You do know that NOVA is a popular science program? Popular as in intended for the the general public. It's not a science article just meant for people with a decent scientific background. In this case I think it's perfectly ok to include temperature in F and they even started with Kelvin first. Yeah, it might have ruined it for you (seriously, you might want to tune down your sensitivity a bit) but it also made it a lot more accessible to the general public.

Re:-460 degrees what? (1)

damburger (981828) | more than 6 years ago | (#21806896)

The purpose of a popular science programme is surely to educate - and thus they should be encouraging Americans to us the same (sensible) units the rest of the world does. Clinging onto ancient and arbitrary units (yes, I know Celsius is arbitrary too, but its less arbitrary because the degree increments fit in with all the other SI units) makes it harder to collaborate with the rest of the civilised world. It just seems like juvenile bloody mindedness.

In any case, your right to call British people and things 'quaint' is suspended until such a time as you stop measuring temperature in Fahrenheit

Re:-460 degrees what? (1)

chill (34294) | more than 6 years ago | (#21806942)

In any case, your right to call British people and things 'quaint' is suspended until such a time as you stop measuring temperature in Fahrenheit.

Sure, right after you people stop measuring weight in "stone". And why does the BBC Weather give temperature measurement in both C and F? And don't you people still use "miles" for a distance measure?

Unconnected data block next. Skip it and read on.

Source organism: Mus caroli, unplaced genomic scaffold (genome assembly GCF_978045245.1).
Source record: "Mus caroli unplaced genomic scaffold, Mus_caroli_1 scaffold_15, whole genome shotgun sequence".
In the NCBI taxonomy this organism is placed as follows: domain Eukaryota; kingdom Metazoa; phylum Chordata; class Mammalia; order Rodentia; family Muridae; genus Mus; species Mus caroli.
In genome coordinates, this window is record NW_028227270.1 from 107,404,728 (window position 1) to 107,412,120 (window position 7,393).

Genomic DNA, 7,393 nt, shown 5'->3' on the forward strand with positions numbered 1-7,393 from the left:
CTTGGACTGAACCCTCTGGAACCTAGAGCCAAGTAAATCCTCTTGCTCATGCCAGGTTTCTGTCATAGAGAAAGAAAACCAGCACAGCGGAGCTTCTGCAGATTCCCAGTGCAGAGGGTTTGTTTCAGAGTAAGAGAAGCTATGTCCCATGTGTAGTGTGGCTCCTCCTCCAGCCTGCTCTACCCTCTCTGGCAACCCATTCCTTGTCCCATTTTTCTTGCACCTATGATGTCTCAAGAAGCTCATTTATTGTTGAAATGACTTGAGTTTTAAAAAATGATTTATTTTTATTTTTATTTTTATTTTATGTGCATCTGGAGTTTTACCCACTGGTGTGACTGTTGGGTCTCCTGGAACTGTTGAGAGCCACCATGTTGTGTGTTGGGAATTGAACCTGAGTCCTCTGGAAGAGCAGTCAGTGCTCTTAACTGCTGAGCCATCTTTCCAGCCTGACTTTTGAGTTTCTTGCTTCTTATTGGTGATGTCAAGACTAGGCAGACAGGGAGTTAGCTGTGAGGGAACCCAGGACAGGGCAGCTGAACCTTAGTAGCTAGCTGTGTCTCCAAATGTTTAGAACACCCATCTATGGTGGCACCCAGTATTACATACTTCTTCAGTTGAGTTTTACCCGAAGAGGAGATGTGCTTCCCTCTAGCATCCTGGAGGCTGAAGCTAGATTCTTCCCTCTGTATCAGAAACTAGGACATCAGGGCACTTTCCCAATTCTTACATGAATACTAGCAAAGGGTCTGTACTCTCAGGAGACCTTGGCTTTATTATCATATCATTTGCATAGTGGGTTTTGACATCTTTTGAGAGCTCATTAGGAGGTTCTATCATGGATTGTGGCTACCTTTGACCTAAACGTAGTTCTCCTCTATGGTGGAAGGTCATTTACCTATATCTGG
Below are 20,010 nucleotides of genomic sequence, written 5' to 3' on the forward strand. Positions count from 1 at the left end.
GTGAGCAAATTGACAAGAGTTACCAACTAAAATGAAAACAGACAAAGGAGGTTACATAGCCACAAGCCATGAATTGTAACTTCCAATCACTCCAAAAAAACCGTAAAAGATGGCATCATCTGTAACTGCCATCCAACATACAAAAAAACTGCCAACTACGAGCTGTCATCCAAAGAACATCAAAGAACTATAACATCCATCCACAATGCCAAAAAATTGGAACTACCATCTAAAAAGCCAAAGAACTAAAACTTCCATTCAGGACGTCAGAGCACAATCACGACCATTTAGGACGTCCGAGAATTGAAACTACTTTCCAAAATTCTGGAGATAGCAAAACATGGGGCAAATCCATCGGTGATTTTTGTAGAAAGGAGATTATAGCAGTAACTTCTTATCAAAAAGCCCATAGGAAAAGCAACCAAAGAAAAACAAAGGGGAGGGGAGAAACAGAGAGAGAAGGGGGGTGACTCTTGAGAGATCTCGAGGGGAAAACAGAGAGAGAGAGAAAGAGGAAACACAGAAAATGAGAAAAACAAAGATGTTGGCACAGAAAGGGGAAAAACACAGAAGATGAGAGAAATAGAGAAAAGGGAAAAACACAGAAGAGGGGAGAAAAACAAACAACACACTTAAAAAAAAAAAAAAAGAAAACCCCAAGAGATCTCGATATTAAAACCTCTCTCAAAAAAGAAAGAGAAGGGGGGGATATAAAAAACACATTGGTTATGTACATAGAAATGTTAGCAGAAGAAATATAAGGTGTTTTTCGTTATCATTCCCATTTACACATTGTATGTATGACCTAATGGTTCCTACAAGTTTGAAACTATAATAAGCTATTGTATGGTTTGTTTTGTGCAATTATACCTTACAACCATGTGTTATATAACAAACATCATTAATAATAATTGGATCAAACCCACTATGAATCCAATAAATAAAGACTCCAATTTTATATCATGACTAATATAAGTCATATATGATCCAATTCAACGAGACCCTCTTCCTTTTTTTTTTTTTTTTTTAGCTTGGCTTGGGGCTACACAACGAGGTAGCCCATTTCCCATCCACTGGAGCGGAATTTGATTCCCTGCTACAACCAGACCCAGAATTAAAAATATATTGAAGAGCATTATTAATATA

Pot, meet kettle.

Re:-460 degrees what? (1)

damburger (981828) | more than 6 years ago | (#21807050)

1. Stones is one of the few imperial measurements that have hung on, but its on the way out. I and many my age know my weight in kilograms but not in stones. 2. BBC Weather doesn't give the temperature in Fahrenheit (unless it does so when you connect from an American IP) OK, some imperial measurements survive in Britain but they are on the way out. Miles are used on road signs (probably because of the cost of a changeover, although I imagine it is coming) but speedometers have both mph and km/h on them. Bottled and canned beer is sold in millilitres these days, and I think the only thing keeping draught beer from being sold in half-litres is the inevitable protests that would result in losing 84ml from every round.

Mod fucktard down (-1, Troll)

Anonymous Coward | more than 6 years ago | (#21806660)

You're a fucktard. TFA starts with Kelvin. And, by the way, your beloved Centigrade scale is jut as arbitrary; it's just based on water instead of an alcohol. However, it's a great chance to take a shot at America.

Re:Mod fucktard down (0)

Anonymous Coward | more than 6 years ago | (#21806830)

And indeed the fucktard got modded down! hah!

The "slashdottization" of science (3, Funny)

gr8dude (832945) | more than 6 years ago | (#21806466)

Is there a corresponding maximum possible temperature? Well, the answer, depending on which theoretical physicist you ask, is yes, no, or maybe.
This sounds... incredibly familiar!

I don't know about physics (0)

Anonymous Coward | more than 6 years ago | (#21806472)

but I know about women. [photobucket.com]

Spoiled It (2, Insightful)

RAMMS+EIN (578166) | more than 6 years ago | (#21806494)